Osteoblasts/stromal cells are essentially involved in osteoclast differentiation and function through cell-to-cell contact (Fig. 8). Although many attempts have been made to elucidate the mechanism of the so-called "microenvironment provided by osteoblasts/stromal cells," (5-8) it has remained an open question until OPG and its binding molecule were cloned. The serial discovery of the new members of the TNF receptor-ligand family members has confirmed the idea that osteoclast differentiation and function are regulated by osteoblasts/stromal cells. RANKL, which has also been called ODF, TRANCE, or OPGL, is a member of the TNF ligand family. Expression of RANKL mRNA in osteoblasts/stromal cells is up-regulated by osteotropic factors such as 1 alpha, 25(OH)2D3, PTH, and IL-11. Osteoclast precursors express RANK, a TNF receptor family member, recognize RANKL through cell-to-cell interaction with osteoblasts/stromal cells, and differentiate into pOCs in the presence of M-CSF. RANKL is also involved in the survival and fusion of pOCs and activation of mature osteoclasts. OPG, which has also been called OCIF or TR1, is a soluble receptor for RANKL and acts as a decoy receptor in the RANK-RANKL signaling system (Fig. 8). In conclusion, osteoblasts/stromal cells are involved in all of the processes of osteoclast development, such as differentiation, survival, fusion, and activation of osteoclasts (Fig. 8). Osteoblasts/stromal cells can now be replaced with RANKL and M-CSF in dealing with the whole life of osteoclasts. RANKL, RANK, and OPG are three key molecules that regulate osteoclast recruitment and function. Further studies on these key molecules will elucidate the molecular mechanism of the regulation of osteoclastic bone resorption. This line of studies will establish new ways to treat several metabolic bone diseases caused by abnormal osteoclast recruitment and functions such as osteopetrosis, osteoporosis, metastatic bone disease, Paget's disease, rheumatoid arthritis, and periodontal bone disease.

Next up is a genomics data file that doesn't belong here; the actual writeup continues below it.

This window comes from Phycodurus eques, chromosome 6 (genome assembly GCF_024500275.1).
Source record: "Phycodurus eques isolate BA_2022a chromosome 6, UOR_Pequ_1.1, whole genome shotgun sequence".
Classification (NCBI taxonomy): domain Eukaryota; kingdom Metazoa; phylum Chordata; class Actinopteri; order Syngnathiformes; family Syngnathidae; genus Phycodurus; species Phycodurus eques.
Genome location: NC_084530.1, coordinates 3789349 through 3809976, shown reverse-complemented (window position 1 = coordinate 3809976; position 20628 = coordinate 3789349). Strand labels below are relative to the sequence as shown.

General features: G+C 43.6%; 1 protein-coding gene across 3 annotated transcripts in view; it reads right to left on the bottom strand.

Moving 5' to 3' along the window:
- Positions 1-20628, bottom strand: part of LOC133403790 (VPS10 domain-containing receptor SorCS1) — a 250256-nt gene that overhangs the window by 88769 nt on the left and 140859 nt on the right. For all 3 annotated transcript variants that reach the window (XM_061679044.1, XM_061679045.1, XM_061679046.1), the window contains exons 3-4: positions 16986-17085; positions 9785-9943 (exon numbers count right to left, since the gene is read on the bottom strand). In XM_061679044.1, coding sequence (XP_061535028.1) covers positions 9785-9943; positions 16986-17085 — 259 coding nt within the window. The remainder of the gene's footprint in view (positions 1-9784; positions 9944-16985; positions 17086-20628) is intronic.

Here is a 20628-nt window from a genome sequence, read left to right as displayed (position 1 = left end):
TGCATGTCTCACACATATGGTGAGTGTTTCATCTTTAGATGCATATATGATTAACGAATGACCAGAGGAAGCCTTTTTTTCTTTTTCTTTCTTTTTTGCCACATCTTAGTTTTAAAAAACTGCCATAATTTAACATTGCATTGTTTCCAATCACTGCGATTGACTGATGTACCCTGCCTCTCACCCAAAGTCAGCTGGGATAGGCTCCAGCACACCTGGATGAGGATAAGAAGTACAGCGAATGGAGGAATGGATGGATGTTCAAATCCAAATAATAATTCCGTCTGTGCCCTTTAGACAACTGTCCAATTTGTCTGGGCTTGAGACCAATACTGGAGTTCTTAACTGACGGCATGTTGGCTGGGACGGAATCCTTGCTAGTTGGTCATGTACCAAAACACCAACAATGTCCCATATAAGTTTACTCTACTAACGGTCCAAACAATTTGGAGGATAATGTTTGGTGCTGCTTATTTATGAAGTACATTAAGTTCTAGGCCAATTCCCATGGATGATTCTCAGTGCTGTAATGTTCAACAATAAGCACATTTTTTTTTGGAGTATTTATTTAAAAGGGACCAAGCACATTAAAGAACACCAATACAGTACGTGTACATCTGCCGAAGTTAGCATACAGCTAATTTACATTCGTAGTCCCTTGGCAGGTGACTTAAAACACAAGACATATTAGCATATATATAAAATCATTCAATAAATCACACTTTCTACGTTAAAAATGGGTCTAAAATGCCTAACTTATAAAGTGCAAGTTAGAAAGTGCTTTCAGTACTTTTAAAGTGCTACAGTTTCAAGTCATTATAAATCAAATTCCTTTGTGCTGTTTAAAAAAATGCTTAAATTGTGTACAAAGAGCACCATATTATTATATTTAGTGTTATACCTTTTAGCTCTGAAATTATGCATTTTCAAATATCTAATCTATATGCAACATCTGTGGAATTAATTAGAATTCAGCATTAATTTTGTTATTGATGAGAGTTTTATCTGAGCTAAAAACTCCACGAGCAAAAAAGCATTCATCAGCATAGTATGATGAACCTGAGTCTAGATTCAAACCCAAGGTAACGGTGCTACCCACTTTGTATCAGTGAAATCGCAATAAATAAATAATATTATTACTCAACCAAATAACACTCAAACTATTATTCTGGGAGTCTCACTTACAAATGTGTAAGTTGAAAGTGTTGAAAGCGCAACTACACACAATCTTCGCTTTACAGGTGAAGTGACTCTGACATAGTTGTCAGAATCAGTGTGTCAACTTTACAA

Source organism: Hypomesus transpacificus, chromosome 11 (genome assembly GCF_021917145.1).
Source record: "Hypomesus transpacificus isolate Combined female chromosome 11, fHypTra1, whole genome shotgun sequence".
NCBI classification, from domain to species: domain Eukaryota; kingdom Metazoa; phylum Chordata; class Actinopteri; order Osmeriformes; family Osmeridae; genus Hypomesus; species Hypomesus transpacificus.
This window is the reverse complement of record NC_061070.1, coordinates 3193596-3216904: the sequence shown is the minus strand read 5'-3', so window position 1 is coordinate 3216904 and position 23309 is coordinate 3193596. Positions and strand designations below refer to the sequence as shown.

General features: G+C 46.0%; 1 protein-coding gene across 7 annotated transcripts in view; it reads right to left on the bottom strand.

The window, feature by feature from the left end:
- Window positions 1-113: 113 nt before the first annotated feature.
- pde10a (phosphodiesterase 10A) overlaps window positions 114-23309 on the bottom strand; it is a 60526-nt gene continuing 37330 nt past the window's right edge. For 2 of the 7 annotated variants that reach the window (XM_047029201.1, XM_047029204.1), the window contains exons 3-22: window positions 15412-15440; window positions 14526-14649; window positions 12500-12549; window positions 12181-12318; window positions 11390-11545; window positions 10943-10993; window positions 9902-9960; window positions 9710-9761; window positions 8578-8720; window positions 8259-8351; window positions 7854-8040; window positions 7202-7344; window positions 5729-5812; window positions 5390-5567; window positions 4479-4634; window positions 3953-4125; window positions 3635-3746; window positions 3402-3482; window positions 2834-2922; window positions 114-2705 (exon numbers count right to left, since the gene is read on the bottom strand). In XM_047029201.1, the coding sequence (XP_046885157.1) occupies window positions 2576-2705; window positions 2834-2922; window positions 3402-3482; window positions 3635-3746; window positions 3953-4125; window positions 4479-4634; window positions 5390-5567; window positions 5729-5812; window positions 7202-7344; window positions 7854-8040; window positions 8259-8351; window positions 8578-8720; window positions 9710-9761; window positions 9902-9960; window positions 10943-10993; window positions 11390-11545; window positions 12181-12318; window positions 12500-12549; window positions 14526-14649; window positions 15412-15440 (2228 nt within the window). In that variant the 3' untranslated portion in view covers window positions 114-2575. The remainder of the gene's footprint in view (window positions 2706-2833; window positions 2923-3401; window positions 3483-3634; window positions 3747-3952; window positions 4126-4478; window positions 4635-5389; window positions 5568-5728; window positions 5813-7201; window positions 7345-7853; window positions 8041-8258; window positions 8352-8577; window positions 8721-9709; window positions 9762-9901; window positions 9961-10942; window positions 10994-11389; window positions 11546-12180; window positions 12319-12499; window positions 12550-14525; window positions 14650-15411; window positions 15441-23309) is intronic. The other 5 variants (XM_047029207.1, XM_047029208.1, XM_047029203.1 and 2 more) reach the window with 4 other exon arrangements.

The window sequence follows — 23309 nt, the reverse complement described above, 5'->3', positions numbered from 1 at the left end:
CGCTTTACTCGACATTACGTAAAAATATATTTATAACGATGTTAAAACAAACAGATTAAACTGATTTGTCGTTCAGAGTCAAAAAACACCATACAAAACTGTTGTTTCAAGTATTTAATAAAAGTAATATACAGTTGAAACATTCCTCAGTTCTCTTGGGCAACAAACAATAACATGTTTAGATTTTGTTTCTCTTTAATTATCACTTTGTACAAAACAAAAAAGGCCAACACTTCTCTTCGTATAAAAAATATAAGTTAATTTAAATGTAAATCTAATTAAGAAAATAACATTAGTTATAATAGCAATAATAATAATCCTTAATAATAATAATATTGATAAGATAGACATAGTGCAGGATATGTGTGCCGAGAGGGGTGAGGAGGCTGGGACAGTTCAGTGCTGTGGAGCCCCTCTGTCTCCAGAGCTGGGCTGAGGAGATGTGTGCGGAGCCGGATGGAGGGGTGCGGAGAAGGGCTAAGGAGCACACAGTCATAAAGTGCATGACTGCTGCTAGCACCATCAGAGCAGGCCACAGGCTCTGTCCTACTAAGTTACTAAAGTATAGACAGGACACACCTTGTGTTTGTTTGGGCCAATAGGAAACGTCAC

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            Resolution of inflammation: state of the art, definitions and terms.